APG-L ArchivesArchiver > APG > 2003-02 > 1045124291
From: Nancy Upshaw <>
Subject: RE: [APG] Preservation - COPY CAUTION
Date: Thu, 13 Feb 2003 03:18:11 -0500
A way to get copies with better ink is to use either a scanner/printer
combination to make copies, or an all-in-one type scanner/printer, where
the printer uses photo-grade ink. Then you can also spray a 'fixative'
(like artists use) over the page which renders the ink less vulnerable
to environmental degradation.
From: Astrid Terras Newstead [mailto:]
Sent: Tuesday, February 11, 2003 10:26 AM
Subject: Re: [APG] Preservation - COPY CAUTION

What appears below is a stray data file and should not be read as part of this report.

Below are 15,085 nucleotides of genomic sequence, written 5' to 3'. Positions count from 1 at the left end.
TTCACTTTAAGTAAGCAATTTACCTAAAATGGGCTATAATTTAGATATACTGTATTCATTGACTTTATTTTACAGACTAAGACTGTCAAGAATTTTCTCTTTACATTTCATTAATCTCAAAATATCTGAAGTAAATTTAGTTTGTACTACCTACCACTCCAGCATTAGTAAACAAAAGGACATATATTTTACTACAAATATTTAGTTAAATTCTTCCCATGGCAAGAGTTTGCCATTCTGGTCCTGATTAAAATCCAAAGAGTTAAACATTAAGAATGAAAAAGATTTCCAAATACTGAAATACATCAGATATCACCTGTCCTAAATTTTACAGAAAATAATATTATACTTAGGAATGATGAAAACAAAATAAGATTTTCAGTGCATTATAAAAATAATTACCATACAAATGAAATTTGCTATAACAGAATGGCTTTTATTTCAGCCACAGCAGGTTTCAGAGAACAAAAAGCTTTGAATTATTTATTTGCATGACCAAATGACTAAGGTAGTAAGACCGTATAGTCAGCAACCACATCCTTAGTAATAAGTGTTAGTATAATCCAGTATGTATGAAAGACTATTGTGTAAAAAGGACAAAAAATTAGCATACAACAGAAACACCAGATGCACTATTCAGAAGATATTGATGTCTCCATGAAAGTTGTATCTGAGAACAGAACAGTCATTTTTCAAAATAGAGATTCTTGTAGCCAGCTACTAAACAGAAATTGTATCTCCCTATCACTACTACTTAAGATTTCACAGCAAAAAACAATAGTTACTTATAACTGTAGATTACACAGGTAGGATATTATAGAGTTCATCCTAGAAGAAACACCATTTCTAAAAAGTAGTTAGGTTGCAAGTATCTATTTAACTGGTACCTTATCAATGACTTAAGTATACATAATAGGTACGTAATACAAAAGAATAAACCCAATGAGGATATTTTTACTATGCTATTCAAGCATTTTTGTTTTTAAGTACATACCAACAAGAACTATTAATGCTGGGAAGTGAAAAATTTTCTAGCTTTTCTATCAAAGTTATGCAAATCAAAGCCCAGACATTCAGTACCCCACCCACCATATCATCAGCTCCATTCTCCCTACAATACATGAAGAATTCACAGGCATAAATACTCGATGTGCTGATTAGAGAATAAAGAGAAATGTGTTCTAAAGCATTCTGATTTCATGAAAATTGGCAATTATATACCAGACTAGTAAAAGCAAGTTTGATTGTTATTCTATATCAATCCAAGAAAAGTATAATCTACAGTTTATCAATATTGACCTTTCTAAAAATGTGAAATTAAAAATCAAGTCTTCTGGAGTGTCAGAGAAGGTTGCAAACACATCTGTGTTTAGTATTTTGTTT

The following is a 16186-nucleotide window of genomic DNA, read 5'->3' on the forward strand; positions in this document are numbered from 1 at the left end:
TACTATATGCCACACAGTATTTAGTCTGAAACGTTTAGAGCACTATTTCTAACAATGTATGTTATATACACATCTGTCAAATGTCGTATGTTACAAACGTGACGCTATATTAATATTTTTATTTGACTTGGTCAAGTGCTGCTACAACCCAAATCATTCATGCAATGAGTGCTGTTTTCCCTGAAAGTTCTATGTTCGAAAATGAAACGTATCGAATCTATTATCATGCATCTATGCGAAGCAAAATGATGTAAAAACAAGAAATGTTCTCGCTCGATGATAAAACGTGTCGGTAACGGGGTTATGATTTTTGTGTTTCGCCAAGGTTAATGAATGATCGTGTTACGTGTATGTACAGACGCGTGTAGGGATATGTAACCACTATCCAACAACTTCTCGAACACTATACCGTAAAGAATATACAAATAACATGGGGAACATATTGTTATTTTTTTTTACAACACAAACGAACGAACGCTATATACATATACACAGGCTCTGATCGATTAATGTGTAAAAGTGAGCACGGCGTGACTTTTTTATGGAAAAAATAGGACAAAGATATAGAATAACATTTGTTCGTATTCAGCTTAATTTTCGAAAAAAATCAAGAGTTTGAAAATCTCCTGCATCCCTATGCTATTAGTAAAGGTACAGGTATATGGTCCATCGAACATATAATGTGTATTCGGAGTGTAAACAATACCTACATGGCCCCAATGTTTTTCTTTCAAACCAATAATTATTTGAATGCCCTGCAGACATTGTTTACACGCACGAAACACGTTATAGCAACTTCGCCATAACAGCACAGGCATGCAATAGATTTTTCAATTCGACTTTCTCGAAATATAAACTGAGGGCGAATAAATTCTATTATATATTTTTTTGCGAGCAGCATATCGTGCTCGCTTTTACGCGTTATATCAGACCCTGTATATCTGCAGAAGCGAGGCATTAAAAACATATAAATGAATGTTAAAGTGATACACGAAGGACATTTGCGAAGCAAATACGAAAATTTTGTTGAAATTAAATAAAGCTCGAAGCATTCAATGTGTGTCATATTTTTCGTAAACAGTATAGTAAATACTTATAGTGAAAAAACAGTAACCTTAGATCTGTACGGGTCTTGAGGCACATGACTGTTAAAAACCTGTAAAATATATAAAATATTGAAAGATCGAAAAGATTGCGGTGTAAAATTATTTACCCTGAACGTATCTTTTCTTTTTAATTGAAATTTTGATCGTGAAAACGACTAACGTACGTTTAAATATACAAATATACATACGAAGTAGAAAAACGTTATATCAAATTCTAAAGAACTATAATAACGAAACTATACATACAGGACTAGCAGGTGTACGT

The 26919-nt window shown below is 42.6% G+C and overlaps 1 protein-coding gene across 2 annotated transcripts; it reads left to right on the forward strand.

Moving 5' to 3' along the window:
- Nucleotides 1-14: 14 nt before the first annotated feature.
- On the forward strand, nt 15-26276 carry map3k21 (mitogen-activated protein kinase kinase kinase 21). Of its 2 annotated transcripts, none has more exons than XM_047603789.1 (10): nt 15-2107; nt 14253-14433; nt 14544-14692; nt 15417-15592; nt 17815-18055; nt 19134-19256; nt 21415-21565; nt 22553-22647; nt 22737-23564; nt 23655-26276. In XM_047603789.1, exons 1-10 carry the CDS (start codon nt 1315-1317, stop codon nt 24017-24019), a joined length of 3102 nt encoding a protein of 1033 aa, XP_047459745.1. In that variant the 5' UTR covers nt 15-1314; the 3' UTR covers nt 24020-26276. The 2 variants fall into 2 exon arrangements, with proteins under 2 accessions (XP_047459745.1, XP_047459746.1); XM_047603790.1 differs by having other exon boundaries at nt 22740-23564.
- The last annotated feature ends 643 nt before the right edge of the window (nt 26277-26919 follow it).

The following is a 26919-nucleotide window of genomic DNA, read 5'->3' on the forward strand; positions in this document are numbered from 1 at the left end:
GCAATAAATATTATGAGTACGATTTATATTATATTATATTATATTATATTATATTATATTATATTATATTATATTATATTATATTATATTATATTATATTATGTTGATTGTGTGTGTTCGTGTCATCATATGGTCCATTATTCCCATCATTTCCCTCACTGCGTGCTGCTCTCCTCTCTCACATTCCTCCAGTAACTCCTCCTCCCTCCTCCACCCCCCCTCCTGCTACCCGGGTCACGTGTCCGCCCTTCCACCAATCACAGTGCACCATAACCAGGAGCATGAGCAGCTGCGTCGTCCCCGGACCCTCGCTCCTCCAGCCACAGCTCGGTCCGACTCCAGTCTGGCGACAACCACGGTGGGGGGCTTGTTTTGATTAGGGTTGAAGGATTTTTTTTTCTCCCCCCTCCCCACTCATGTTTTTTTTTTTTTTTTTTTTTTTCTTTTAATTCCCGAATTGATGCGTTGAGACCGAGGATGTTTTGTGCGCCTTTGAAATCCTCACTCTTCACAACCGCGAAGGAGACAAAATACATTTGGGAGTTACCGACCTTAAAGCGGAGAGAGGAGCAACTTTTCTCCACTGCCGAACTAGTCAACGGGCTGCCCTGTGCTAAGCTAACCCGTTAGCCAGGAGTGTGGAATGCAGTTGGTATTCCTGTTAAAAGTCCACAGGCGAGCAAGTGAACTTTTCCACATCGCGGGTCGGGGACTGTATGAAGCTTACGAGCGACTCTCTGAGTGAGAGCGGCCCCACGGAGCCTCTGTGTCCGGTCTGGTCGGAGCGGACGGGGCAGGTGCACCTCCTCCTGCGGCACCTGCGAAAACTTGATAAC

On Cyndi's List (Preservation & Conservation) they have a link to the
following page at the site of the
National Archives of Australia:
"Archives Advice 37: Photocopies and laser prints" (Issued March 2000):
If I understood the article correctly, black-and-white copies are
recommended over colour copies, and dry toners might have an edge over
More specifically, laser printing seems to use a process very similar to
most common photocopying process - the xerographic process. In this
dry toners seem to fade less and be more stable than either liquid or
toners, although dry toners sometimes do not adhere to the paper
However, "time, temperature and pressure appear to be the most important
factors" in determining the physical durability of a (xerographed) copy.
this reason, it is important that the copy machines are maintained
by qualified technicians.
Learning something new every day.
Astrid Terras Newstead
Gravenhurst, (District of Muskoka) Ontario, Canada